Through the remainder of the 1970s and the 1980s, Republican voters still dominated Randolph County, though Democrats were able to capture more offices than ever before, largely due to the personal popularity of a few Democratic candidates. Republican Presidential and legislative candidates continued to run well in Randolph County, though Congressman Phil Sharp, a Democrat, almost always carried the county in the face of weak Republican opposition. Democrats won the coroner’s office in 1976 and 1980, the recorder’s office in 1978 and 1982, the auditor’s office in 1982 and 1986, the prosecutor’s office in 1986 and 1990, and the middle district commissioner’s seat in 1988, 1992, and 1996. In 1990 they won control of the Randolph County Council for the first time in history. In 1992 after two failed attempts to win the seat, a Democrat won the State Representative’s seat, but only after the Democratic House of Representatives gerrymandered the seat to favor the twice-defeated Democratic candidate.
Randolph County Republicans, generally not prone to internecine struggles, faced attempts to “take over” the party in 1980. As a part of the larger “Moral Majority” movement then gaining strength, several newcomers, most of them fundamentalist Baptists, filed to run for precinct committeemen and delegates to state convention. Allen Jefferis, the County Chairman, opposed them, and the voters rejected all of them in the 1980 primary .
Recent years have found Republicans in Randolph County successfully rebuilding the party. A Democrat clerk was defeated in 1980, a Democrat auditor was defeated in 1990, and a Democrat prosecutor was defeated in 1994. In 1996 Republicans won control of all of the at-large county council seats, regaining control of that body and defeating two Democrat incumbents. In 1998 another Democrat council member was defeated, leaving six Republicans and one Democrat on the council.
The Non-Partisan Partisan Randolph County Electorate
In the years since 1960, Randolph County voters have shown the same susceptibility to national trends and the same proclivity to split their tickets; however, nominal Republican identification remains strong. Randolph County’s Republican vote surged in 1972, slumped in 1976, rebounded in 1980 and 1984, then fell slightly in 1988. The vote fell dramatically in 1992 and 1996 as voters defected to independent Ross Perot. The Republican lock on Randolph County’s vote for governor also seems to have been broken. Democrat Evan Bayh carried the county in 1988, widening his margin in 1992. His successor, Frank O’Bannon, managed to carry Randolph County twice as well. Randolph County voters seem just as schizophrenic (or discerning, depending on one’s perspective) in contests for U. S. Senator. Dan Quayle received 67.6 percent of the two-party vote in 1986. Richard Lugar received 72.6 percent in 1988. Dan Coats won 61.8 percent in 1992 and Lugar won an astounding 73.6 percent in 1994 and 70.7 percent in 2000. Yet when Democrat Evan Bayh ran in 1998, he carried 62.2 percent of Randolph County’s two-party vote. Surely these statistics reveal that Randolph County voters are just as likely to be influenced by personality as are other voters. In the race for U. S. House of Representatives, Randolph County voters seem, again, to be more like typical Americans than loyal Republicans. Rep. Phil Sharp, a Watergate baby of 1974, lost the county that year, but carried it by astounding margins in each succeeding election. In 1986, he managed 65.9 percent of the two-party vote. Yet the anti-Clinton revolt of 1994, coupled with Sharp’s retirement that year, brought a surge in Republican strength. Republican House candidates have carried Randolph County with more than 57 percent of the two-party vote in each election since.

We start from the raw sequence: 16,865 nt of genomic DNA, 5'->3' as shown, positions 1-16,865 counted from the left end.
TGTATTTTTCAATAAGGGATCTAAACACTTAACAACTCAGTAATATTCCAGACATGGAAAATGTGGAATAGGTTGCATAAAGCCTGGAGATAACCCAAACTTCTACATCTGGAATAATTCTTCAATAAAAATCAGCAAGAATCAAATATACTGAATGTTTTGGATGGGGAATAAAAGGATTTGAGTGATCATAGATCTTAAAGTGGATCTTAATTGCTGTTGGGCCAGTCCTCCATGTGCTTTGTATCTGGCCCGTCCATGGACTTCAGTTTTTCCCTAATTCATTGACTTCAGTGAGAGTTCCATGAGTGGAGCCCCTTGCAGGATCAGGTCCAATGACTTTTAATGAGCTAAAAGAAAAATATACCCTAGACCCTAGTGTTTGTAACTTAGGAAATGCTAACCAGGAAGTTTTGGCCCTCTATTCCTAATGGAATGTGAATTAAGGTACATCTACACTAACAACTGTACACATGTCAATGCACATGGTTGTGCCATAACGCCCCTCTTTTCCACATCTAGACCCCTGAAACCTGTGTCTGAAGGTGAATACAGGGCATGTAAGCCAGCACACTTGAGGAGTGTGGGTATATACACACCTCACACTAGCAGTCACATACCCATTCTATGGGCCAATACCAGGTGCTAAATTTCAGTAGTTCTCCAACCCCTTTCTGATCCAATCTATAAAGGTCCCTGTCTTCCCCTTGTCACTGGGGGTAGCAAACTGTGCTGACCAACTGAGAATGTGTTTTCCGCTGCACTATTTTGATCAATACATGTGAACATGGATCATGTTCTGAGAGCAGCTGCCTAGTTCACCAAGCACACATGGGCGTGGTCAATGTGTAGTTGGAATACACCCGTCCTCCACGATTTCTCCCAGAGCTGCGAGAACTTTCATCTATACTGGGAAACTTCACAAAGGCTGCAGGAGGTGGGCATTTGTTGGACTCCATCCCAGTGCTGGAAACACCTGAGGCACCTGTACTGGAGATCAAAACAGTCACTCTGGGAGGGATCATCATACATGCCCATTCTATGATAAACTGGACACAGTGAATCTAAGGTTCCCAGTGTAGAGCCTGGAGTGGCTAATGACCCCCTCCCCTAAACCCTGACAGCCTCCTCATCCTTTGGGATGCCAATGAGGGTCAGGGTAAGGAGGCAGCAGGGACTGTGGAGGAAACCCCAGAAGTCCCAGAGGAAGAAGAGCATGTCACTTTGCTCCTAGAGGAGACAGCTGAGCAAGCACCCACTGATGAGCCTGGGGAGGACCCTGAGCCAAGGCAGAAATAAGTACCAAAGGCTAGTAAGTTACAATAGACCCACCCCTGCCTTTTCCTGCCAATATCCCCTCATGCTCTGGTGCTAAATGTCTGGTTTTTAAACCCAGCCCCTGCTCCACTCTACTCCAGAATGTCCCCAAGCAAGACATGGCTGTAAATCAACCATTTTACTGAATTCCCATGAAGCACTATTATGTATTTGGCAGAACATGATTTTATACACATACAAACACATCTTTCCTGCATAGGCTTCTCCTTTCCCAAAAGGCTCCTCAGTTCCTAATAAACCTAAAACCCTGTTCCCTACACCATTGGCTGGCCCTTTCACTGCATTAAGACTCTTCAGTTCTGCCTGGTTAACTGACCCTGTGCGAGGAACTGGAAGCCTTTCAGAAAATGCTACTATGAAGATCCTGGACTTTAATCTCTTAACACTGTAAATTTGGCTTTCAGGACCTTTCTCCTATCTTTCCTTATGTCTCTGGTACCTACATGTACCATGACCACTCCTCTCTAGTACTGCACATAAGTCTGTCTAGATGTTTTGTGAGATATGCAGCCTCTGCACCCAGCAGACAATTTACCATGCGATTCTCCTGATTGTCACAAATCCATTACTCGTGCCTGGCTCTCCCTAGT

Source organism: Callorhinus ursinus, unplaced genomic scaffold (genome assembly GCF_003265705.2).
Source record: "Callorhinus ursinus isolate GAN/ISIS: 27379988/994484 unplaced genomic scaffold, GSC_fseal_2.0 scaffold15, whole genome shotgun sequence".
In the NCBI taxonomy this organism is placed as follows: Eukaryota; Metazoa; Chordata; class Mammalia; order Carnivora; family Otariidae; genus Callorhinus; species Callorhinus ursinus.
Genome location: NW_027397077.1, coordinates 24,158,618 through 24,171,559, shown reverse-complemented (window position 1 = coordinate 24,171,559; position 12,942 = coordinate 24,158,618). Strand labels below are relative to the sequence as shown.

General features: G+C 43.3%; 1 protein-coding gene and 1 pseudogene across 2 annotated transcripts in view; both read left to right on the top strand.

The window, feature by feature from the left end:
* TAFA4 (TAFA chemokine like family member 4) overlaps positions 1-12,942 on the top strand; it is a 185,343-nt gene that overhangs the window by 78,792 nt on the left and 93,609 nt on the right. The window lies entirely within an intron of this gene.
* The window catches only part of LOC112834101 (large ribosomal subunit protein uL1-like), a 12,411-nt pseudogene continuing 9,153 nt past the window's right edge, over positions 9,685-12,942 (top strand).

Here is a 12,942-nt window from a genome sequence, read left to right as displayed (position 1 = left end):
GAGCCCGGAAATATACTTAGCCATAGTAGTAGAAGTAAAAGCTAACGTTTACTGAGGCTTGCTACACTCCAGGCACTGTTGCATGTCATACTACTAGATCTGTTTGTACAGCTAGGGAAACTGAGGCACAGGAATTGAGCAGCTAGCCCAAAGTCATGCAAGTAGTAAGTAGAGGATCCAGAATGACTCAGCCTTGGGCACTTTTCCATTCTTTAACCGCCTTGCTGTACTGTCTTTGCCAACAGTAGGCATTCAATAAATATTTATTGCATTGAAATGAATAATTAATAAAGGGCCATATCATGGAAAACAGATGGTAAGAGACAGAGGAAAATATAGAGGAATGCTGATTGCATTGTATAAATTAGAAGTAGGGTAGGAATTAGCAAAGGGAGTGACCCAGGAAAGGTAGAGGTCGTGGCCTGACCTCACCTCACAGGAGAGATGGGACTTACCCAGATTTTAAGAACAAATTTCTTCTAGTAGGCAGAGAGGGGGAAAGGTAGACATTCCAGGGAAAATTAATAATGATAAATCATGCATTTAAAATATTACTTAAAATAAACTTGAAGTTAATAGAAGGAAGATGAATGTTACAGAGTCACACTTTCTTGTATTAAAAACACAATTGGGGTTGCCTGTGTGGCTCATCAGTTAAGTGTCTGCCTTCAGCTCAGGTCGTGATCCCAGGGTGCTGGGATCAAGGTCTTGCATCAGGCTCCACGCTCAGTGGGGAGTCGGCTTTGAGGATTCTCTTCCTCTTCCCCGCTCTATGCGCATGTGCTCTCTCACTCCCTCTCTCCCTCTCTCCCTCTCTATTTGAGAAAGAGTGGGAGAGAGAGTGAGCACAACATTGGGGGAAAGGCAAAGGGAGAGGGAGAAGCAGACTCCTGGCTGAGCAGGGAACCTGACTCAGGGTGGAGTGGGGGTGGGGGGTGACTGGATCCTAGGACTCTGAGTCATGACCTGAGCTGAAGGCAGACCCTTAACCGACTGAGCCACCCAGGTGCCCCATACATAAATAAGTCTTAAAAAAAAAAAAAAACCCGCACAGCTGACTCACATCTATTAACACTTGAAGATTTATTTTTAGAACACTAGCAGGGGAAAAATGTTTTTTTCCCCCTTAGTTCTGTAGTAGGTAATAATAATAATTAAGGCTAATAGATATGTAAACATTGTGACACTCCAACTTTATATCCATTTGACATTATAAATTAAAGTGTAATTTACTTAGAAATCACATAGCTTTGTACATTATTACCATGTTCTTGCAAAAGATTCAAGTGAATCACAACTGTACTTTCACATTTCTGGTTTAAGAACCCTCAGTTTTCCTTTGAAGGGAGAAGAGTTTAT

Despite all of this evidence of decreased partisan attachments, there is still firm evidence of Republican leaning and loyalty among Randolph County voters. One Republican operative working in Randolph County asserted that the statewide offices below governor exist “only so the parties can gauge their strength.” These offices (Secretary of State, Auditor of State, Treasurer of State, Clerk of the Courts, Attorney General, and Superintendent of Public Instruction) are now filled for four-year terms. The Republican percentage of the two-party vote for these offices has averaged 57.3 percent since 1958 and seems to be increasing. The average since 1992 is 60.6 percent.
Is Randolph County Indiana’s Republican Stronghold?